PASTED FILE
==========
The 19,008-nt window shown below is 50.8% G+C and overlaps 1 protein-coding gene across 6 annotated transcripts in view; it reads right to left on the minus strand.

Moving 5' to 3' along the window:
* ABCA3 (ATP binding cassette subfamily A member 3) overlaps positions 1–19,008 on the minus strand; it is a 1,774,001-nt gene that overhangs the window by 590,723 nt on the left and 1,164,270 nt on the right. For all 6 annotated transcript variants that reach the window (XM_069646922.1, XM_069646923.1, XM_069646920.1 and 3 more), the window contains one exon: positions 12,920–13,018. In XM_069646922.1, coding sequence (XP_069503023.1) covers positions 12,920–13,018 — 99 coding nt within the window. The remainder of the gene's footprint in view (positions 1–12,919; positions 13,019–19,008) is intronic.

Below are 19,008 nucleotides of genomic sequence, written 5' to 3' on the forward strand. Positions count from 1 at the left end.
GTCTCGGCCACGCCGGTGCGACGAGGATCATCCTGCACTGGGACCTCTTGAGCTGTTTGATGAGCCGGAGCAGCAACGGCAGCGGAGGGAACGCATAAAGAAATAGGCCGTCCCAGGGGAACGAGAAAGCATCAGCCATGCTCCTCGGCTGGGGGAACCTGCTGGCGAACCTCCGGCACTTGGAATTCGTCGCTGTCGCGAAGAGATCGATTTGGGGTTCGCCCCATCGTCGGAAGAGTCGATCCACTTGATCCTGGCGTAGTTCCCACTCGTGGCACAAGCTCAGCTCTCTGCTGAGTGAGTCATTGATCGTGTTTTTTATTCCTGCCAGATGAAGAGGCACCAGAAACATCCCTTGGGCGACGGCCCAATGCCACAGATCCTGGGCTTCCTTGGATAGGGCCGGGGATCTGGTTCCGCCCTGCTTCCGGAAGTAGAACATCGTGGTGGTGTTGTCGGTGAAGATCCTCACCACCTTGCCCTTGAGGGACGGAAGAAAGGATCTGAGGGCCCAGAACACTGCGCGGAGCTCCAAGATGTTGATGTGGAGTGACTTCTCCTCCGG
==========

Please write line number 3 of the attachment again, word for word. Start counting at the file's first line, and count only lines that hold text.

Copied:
* ABCA3 (ATP binding cassette subfamily A member 3) overlaps positions 1–19,008 on the minus strand; it is a 1,774,001-nt gene that overhangs the window by 590,723 nt on the left and 1,164,270 nt on the right. For all 6 annotated transcript variants that reach the window (XM_069646922.1, XM_069646923.1, XM_069646920.1 and 3 more), the window contains one exon: positions 12,920–13,018. In XM_069646922.1, coding sequence (XP_069503023.1) covers positions 12,920–13,018 — 99 coding nt within the window. The remainder of the gene's footprint in view (positions 1–12,919; positions 13,019–19,008) is intronic.